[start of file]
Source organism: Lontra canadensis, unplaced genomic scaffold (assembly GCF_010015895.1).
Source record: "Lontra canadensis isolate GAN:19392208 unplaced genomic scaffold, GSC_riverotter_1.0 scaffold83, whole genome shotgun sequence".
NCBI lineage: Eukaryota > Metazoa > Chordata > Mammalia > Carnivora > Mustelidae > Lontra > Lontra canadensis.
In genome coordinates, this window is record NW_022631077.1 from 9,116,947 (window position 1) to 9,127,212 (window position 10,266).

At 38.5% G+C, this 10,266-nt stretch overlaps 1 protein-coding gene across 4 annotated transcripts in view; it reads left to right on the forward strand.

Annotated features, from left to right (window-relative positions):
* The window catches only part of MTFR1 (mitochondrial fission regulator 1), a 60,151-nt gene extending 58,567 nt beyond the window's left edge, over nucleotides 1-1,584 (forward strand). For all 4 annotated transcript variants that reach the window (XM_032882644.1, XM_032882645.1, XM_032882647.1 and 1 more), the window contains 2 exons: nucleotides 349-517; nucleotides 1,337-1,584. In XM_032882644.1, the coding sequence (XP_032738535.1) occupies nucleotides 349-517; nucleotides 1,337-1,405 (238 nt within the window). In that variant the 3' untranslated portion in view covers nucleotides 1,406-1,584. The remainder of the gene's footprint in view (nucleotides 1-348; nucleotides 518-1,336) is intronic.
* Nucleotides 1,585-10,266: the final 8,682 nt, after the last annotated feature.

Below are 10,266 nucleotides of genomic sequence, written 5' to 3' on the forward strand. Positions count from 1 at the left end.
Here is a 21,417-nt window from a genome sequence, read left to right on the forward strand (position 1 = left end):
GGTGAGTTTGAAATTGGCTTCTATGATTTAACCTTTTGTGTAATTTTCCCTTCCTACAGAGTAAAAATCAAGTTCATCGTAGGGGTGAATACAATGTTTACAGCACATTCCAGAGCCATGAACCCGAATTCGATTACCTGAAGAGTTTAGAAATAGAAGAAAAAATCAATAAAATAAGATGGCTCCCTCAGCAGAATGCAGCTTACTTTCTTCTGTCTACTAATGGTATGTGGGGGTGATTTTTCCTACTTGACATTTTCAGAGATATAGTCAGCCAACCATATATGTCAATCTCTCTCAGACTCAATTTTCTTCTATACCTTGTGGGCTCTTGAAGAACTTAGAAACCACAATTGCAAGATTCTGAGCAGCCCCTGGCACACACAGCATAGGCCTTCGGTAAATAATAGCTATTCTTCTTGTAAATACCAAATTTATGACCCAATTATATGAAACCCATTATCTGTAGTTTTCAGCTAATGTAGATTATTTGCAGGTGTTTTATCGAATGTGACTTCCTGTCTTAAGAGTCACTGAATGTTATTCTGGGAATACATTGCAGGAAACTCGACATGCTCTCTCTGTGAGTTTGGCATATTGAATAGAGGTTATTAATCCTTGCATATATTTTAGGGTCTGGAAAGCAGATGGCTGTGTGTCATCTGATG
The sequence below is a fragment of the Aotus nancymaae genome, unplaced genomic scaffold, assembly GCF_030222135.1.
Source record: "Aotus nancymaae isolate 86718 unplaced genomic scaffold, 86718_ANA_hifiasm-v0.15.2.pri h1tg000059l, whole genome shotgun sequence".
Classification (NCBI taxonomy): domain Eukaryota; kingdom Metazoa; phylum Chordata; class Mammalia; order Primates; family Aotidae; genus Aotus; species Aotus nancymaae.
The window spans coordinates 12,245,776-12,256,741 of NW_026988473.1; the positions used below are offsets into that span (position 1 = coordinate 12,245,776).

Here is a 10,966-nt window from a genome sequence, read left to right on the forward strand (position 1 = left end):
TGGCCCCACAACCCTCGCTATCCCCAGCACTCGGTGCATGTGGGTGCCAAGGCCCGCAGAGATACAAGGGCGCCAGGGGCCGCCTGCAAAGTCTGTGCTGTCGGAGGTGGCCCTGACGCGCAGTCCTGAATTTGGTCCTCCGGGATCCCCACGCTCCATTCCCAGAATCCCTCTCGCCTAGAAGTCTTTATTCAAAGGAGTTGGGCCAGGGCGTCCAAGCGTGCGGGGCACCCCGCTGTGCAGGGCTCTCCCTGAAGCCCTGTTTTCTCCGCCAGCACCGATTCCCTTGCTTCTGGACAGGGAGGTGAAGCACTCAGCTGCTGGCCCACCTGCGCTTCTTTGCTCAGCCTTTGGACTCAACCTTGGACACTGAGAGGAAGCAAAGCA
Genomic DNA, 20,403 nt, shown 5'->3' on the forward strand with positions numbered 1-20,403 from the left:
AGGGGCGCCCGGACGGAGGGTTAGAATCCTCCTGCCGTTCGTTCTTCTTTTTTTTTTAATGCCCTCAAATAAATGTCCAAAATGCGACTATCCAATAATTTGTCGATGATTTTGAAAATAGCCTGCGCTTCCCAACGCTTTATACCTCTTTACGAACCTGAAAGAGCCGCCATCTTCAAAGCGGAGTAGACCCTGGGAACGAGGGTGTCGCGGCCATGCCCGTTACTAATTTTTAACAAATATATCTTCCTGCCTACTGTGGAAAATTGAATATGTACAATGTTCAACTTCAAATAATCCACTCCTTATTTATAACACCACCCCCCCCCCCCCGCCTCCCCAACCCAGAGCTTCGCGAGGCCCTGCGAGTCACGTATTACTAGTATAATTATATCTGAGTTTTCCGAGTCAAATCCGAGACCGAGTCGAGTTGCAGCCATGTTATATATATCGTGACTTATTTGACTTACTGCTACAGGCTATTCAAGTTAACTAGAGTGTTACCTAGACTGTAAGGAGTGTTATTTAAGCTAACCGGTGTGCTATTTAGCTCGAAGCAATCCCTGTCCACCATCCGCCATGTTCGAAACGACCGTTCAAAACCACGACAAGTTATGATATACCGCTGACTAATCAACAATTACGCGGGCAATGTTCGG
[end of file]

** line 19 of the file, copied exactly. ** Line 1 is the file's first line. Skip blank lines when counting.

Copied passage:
AGGGGCGCCCGGACGGAGGGTTAGAATCCTCCTGCCGTTCGTTCTTCTTTTTTTTTTAATGCCCTCAAATAAATGTCCAAAATGCGACTATCCAATAATTTGTCGATGATTTTGAAAATAGCCTGCGCTTCCCAACGCTTTATACCTCTTTACGAACCTGAAAGAGCCGCCATCTTCAAAGCGGAGTAGACCCTGGGAACGAGGGTGTCGCGGCCATGCCCGTTACTAATTTTTAACAAATATATCTTCCTGCCTACTGTGGAAAATTGAATATGTACAATGTTCAACTTCAAATAATCCACTCCTTATTTATAACACCACCCCCCCCCCCCCGCCTCCCCAACCCAGAGCTTCGCGAGGCCCTGCGAGTCACGTATTACTAGTATAATTATATCTGAGTTTTCCGAGTCAAATCCGAGACCGAGTCGAGTTGCAGCCATGTTATATATATCGTGACTTATTTGACTTACTGCTACAGGCTATTCAAGTTAACTAGAGTGTTACCTAGACTGTAAGGAGTGTTATTTAAGCTAACCGGTGTGCTATTTAGCTCGAAGCAATCCCTGTCCACCATCCGCCATGTTCGAAACGACCGTTCAAAACCACGACAAGTTATGATATACCGCTGACTAATCAACAATTACGCGGGCAATGTTCGG